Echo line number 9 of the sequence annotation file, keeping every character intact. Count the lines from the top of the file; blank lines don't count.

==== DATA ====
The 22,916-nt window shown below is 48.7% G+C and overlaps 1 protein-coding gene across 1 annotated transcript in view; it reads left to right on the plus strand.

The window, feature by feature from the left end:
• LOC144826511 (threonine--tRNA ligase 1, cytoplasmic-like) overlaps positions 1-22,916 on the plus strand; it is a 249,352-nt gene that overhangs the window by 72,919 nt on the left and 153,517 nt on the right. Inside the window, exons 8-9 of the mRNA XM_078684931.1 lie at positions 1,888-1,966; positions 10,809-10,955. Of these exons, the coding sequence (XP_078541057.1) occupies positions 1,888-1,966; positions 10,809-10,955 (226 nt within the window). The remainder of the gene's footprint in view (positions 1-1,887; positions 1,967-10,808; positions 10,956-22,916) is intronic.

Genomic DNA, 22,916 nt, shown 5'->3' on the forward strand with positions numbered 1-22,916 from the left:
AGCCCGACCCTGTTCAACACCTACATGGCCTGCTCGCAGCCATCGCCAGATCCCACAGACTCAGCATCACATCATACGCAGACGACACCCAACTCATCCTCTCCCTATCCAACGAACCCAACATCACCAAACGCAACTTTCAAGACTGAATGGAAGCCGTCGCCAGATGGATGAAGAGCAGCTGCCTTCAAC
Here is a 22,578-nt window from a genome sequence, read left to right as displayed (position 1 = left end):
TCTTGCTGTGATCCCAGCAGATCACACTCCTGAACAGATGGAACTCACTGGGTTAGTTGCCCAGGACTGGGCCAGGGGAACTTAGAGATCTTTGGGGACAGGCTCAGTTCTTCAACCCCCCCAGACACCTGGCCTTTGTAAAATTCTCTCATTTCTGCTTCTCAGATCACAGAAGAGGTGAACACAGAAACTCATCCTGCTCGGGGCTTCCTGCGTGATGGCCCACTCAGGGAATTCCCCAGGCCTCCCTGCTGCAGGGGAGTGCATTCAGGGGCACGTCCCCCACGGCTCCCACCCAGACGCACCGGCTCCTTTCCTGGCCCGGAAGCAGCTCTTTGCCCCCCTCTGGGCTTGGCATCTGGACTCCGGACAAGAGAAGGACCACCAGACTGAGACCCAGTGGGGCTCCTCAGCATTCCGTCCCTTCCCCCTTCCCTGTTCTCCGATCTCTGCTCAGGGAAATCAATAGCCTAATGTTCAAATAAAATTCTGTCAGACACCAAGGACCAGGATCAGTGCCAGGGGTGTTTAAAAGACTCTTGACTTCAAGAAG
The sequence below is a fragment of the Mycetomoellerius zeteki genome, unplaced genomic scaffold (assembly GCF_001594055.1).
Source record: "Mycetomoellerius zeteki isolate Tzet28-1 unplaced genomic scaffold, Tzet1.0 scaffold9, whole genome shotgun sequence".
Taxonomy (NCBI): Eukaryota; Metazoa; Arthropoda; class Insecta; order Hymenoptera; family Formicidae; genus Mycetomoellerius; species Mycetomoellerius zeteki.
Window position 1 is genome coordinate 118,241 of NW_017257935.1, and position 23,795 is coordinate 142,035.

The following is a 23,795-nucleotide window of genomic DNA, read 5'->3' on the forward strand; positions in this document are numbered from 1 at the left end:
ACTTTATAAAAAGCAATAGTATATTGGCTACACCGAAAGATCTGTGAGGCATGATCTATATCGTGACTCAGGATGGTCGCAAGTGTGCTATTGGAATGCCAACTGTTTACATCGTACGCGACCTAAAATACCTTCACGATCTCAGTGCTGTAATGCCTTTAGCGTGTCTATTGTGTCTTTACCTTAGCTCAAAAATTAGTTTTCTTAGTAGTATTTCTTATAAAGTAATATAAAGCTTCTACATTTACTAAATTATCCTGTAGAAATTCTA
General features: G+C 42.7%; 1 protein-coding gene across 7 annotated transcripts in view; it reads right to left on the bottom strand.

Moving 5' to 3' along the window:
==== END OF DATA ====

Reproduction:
Source record: "Mycetomoellerius zeteki isolate Tzet28-1 unplaced genomic scaffold, Tzet1.0 scaffold9, whole genome shotgun sequence".